North Korea: what options remain open?

After its nuclear weapons test on the weekend Pyongyang has threatened countermeasures if new sanctions are imposed. UN General Secretary António Guterres then stressed to all nations that war on the Korean Peninsula must be avoided at all costs. Commentators discuss how the international community should react.

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La Tribune (FR) /

EU would be a good mediator

The EU could be doing a lot more to mediate in the North Korea crisis, Northern Asia expert Marianne Peron-Doise laments in La Tribune:

“It's regrettable that Europe isn't insisting more on using its political and military expertise to prevent crises and produce solutions. ... Europe discusses security policy with most of the affected Asian countries and is very aware of the concerns of China, Japan and South Korea. In the US Security Council France and the UK are the driving forces behind the development and implementation of the resolutions that sanction Pyongyang for its weapons of mass destruction. The EU itself, however, hasn't yet taken advantage of the opportunity to act as a negotiating partner, or even as a mediator.”

Observador (PT) /

The US can't sort things out on its own anymore

Writing in Observador historian Rui Ramos has a problem with the way European observers see the North Korea conflict:

“Basically they're trying to blame the US for the North Korea conflict. … Either because Washington is putting North Korea under pressure, as Trump is doing. Or because it has simply ignored the country, as Obama did. It's always easier to see Kim Jong-un's nuclear tests as another 'test' for the US president. We see the US as the only power capable of bringing order to the world and making it comprehensible. But we're ignoring the mess this world is in. The North Korean crisis can furnish the final proof that the US is no longer able to keep the world in order on its own.”

Yeni Şafak (TR) /

Too early for a reckoning with Pyongyang

Despite Donald Trump's belligerent rhetoric Yeni Şafak doesn't believe the US will risk going to war with North Korea:

“An intervention in North Korea wouldn't be like that in Syria, where only missiles were fired. The most likely consequence of such a war would be major damage to South Korea and Japan. That's about the last thing the US wants now. A war in this region could also lead to China, which has kept North Korea in check up to now, and Russia, which openly opposes a war, taking a stand. The US can't risk that. In the near future regional wars will intensify at the conventional level. It's still too early for a major reckoning.”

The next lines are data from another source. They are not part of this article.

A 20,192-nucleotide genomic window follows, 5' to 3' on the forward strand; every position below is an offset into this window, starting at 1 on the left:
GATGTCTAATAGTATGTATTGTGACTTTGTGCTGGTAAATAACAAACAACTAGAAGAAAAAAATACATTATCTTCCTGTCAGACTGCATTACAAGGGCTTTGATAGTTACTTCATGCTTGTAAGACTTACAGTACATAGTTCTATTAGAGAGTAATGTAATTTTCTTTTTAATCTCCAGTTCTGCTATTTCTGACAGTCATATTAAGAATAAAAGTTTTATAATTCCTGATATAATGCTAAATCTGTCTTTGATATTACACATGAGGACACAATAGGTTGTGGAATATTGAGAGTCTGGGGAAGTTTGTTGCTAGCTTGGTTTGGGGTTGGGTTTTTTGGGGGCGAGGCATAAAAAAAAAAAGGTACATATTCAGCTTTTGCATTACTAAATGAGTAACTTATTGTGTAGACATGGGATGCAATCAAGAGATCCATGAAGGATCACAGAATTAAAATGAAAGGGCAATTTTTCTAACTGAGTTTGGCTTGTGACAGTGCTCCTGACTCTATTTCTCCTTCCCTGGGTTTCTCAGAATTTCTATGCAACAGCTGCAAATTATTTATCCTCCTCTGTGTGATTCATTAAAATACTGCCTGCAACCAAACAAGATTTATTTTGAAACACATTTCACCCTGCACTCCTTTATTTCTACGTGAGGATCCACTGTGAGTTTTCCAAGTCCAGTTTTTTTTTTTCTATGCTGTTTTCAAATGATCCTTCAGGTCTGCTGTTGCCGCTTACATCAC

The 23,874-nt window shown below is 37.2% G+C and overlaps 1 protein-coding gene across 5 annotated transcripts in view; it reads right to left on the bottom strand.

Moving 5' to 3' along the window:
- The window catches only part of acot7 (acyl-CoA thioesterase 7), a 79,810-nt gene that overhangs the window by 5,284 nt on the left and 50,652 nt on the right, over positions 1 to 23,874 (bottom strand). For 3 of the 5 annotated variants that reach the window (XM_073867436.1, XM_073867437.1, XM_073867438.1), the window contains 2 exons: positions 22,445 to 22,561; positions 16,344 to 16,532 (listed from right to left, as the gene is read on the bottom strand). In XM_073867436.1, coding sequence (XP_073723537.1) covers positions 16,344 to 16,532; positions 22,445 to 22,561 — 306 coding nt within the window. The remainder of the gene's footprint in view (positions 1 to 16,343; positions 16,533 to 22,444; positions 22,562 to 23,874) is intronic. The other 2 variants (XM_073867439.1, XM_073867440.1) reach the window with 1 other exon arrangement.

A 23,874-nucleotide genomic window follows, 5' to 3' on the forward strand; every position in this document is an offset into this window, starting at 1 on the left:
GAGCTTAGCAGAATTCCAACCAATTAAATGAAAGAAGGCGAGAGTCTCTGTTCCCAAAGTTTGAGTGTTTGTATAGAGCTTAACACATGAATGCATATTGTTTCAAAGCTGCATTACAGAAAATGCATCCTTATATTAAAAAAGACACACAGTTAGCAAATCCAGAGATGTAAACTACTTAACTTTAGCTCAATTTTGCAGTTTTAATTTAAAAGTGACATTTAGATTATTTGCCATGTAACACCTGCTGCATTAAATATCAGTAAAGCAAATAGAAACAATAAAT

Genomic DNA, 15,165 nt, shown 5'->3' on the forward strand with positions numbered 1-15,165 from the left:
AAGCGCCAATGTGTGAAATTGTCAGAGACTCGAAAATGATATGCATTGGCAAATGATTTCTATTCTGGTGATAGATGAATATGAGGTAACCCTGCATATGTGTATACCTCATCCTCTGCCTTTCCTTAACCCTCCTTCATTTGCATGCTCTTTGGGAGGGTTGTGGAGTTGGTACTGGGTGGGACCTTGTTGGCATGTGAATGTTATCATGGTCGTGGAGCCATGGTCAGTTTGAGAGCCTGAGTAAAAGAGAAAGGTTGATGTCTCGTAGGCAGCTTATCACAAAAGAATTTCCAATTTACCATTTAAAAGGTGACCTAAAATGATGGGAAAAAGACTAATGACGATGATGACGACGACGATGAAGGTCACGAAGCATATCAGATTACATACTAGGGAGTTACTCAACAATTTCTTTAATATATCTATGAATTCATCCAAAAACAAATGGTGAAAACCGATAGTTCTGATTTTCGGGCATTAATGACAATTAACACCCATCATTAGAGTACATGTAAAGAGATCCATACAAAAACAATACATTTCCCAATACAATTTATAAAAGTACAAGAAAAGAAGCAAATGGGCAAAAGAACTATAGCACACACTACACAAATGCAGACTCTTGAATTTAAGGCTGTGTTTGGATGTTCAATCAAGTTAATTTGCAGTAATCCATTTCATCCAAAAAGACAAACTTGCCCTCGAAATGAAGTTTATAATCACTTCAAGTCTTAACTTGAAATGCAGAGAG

Corriere della Sera (IT) /

Stand by Trump

The West must honour its partnership with America, Corriere della Sera urges:

“The alliance partners must understand that in this case there is no such thing as geographic distance from the war zone. ... In such difficult times it is appropriate to take sides and form alliances that transcend personal sympathies. It would be a serious mistake, with consequences above all for the Europeans, if America's allies failed to demonstrate their allegiance with advice as well as friendly objections. Angela Merkel has understood this. She called Trump yesterday, but not just because she's in the midst of an election campaign. Hopefully other heads of government will follow her example and consider the possibility of a trans-Atlantic summit dedicated solely to the North Korea crisis.”

Politiken (DK) /

Talk to Pyongyang

Politiken believes diplomacy is the best option:

“North Korea's nuclear programme must be stopped and the risk that the weapons end up in other countries or in the hands of terrorist groups must be minimised. This can't be achieved through threats, but only through new diplomatic ideas based on the premise that North Korea possesses nuclear weapons and won't hand them over for now. … This doesn't require consensus. Former US president Richard Nixon showed the way when he visited China in 1972 - after decades of contention and without diplomatic relations existing between the two countries. He knew that despite their different ideologies it was better to be partners than enemies.”